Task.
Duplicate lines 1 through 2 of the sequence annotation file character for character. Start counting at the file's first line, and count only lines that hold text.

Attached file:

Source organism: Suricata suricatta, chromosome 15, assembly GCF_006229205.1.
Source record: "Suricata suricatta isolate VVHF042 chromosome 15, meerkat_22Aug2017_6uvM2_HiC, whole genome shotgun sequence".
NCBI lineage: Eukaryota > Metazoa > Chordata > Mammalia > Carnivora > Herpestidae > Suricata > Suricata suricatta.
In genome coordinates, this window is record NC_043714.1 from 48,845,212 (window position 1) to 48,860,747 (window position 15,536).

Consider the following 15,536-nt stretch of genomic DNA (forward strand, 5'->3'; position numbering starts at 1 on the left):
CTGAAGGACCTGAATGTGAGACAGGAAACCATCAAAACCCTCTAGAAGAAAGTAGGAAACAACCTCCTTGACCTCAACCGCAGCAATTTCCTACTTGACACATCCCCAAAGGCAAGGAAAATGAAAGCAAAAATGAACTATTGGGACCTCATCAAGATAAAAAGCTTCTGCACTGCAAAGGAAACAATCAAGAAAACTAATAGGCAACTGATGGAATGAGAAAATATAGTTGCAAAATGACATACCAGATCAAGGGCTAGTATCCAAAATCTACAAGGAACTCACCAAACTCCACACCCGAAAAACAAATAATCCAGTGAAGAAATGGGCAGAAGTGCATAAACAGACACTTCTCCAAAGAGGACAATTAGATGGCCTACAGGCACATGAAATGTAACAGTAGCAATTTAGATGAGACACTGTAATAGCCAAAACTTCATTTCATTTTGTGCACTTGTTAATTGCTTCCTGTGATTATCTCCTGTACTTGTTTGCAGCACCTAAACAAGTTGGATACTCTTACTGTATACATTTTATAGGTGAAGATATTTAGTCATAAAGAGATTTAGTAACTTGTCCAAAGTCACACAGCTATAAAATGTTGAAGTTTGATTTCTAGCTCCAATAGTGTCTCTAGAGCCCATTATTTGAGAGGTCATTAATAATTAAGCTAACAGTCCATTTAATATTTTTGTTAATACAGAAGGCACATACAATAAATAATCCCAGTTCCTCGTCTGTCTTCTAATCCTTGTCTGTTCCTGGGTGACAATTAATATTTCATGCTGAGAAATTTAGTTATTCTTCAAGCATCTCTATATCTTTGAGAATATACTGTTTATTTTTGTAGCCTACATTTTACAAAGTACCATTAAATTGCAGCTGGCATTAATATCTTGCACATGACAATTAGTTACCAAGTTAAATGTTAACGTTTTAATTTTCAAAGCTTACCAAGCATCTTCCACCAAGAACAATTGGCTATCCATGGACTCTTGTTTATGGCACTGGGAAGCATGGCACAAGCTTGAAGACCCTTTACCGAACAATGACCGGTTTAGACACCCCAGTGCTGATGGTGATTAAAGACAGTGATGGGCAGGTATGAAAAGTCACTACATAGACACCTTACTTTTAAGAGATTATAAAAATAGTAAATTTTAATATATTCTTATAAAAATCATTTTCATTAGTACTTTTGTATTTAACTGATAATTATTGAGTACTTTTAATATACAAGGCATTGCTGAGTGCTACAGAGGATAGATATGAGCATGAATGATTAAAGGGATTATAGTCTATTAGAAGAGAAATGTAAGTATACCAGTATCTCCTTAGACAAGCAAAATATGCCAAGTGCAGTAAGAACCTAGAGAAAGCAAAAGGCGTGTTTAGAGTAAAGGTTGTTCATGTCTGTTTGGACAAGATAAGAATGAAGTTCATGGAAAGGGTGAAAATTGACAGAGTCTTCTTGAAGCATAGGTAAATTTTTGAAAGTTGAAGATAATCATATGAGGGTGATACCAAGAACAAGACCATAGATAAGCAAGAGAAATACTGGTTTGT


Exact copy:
Source organism: Suricata suricatta, chromosome 15, assembly GCF_006229205.1.
Source record: "Suricata suricatta isolate VVHF042 chromosome 15, meerkat_22Aug2017_6uvM2_HiC, whole genome shotgun sequence".